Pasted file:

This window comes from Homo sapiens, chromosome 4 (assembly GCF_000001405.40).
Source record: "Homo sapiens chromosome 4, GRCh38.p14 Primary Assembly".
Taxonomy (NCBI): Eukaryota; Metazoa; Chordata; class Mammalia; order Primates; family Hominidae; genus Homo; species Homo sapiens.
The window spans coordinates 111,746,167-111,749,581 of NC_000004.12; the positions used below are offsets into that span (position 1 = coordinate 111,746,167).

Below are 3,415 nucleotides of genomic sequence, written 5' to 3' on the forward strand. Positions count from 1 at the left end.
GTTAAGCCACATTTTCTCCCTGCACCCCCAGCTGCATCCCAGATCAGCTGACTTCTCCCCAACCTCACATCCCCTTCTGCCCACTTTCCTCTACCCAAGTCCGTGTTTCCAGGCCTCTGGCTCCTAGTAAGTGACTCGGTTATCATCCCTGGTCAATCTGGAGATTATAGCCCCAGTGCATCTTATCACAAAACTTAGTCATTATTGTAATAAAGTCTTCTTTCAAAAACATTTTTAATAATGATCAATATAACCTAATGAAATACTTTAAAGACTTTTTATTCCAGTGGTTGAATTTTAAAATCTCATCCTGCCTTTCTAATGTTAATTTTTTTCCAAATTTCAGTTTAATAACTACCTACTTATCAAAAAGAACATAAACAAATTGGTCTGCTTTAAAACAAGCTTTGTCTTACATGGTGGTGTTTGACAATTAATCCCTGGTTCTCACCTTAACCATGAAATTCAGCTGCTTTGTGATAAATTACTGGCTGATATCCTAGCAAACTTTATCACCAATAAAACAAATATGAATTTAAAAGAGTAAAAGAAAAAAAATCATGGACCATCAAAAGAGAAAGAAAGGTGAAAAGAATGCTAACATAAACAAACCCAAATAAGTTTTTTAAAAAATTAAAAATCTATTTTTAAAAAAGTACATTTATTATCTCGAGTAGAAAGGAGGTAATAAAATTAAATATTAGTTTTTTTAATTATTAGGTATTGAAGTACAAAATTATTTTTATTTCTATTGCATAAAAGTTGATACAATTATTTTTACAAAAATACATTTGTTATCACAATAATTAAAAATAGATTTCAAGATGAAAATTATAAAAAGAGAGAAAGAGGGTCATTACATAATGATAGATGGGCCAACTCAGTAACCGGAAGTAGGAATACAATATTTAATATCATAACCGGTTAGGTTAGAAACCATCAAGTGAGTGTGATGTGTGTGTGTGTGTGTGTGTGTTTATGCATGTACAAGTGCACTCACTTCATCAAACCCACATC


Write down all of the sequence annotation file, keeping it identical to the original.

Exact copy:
This window comes from Homo sapiens, chromosome 4 (assembly GCF_000001405.40).
Source record: "Homo sapiens chromosome 4, GRCh38.p14 Primary Assembly".
Taxonomy (NCBI): Eukaryota; Metazoa; Chordata; class Mammalia; order Primates; family Hominidae; genus Homo; species Homo sapiens.
The window spans coordinates 111,746,167-111,749,581 of NC_000004.12; the positions used below are offsets into that span (position 1 = coordinate 111,746,167).

Below are 3,415 nucleotides of genomic sequence, written 5' to 3' on the forward strand. Positions count from 1 at the left end.
GTTAAGCCACATTTTCTCCCTGCACCCCCAGCTGCATCCCAGATCAGCTGACTTCTCCCCAACCTCACATCCCCTTCTGCCCACTTTCCTCTACCCAAGTCCGTGTTTCCAGGCCTCTGGCTCCTAGTAAGTGACTCGGTTATCATCCCTGGTCAATCTGGAGATTATAGCCCCAGTGCATCTTATCACAAAACTTAGTCATTATTGTAATAAAGTCTTCTTTCAAAAACATTTTTAATAATGATCAATATAACCTAATGAAATACTTTAAAGACTTTTTATTCCAGTGGTTGAATTTTAAAATCTCATCCTGCCTTTCTAATGTTAATTTTTTTCCAAATTTCAGTTTAATAACTACCTACTTATCAAAAAGAACATAAACAAATTGGTCTGCTTTAAAACAAGCTTTGTCTTACATGGTGGTGTTTGACAATTAATCCCTGGTTCTCACCTTAACCATGAAATTCAGCTGCTTTGTGATAAATTACTGGCTGATATCCTAGCAAACTTTATCACCAATAAAACAAATATGAATTTAAAAGAGTAAAAGAAAAAAAATCATGGACCATCAAAAGAGAAAGAAAGGTGAAAAGAATGCTAACATAAACAAACCCAAATAAGTTTTTTAAAAAATTAAAAATCTATTTTTAAAAAAGTACATTTATTATCTCGAGTAGAAAGGAGGTAATAAAATTAAATATTAGTTTTTTTAATTATTAGGTATTGAAGTACAAAATTATTTTTATTTCTATTGCATAAAAGTTGATACAATTATTTTTACAAAAATACATTTGTTATCACAATAATTAAAAATAGATTTCAAGATGAAAATTATAAAAAGAGAGAAAGAGGGTCATTACATAATGATAGATGGGCCAACTCAGTAACCGGAAGTAGGAATACAATATTTAATATCATAACCGGTTAGGTTAGAAACCATCAAGTGAGTGTGATGTGTGTGTGTGTGTGTGTGTGTTTATGCATGTACAAGTGCACTCACTTCATCAAACCCACATC